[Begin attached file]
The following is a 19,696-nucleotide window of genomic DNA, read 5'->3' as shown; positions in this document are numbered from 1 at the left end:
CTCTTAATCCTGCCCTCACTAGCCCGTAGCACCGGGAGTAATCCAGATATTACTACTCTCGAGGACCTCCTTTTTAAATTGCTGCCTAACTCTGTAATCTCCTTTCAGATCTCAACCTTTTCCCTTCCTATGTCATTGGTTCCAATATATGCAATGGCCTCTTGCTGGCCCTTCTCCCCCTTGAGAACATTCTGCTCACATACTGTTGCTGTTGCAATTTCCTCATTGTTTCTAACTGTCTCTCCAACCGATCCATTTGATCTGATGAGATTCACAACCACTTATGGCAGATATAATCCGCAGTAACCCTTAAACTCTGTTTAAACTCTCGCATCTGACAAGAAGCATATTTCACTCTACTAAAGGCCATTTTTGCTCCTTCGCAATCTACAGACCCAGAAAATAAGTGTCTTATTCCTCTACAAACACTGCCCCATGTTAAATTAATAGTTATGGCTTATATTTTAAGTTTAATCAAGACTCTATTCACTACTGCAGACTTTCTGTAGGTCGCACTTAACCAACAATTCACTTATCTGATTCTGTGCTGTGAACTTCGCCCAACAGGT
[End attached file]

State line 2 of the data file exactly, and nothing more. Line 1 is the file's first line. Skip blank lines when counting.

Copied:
CTCTTAATCCTGCCCTCACTAGCCCGTAGCACCGGGAGTAATCCAGATATTACTACTCTCGAGGACCTCCTTTTTAAATTGCTGCCTAACTCTGTAATCTCCTTTCAGATCTCAACCTTTTCCCTTCCTATGTCATTGGTTCCAATATATGCAATGGCCTCTTGCTGGCCCTTCTCCCCCTTGAGAACATTCTGCTCACATACTGTTGCTGTTGCAATTTCCTCATTGTTTCTAACTGTCTCTCCAACCGATCCATTTGATCTGATGAGATTCACAACCACTTATGGCAGATATAATCCGCAGTAACCCTTAAACTCTGTTTAAACTCTCGCATCTGACAAGAAGCATATTTCACTCTACTAAAGGCCATTTTTGCTCCTTCGCAATCTACAGACCCAGAAAATAAGTGTCTTATTCCTCTACAAACACTGCCCCATGTTAAATTAATAGTTATGGCTTATATTTTAAGTTTAATCAAGACTCTATTCACTACTGCAGACTTTCTGTAGGTCGCACTTAACCAACAATTCACTTATCTGATTCTGTGCTGTGAACTTCGCCCAACAGGT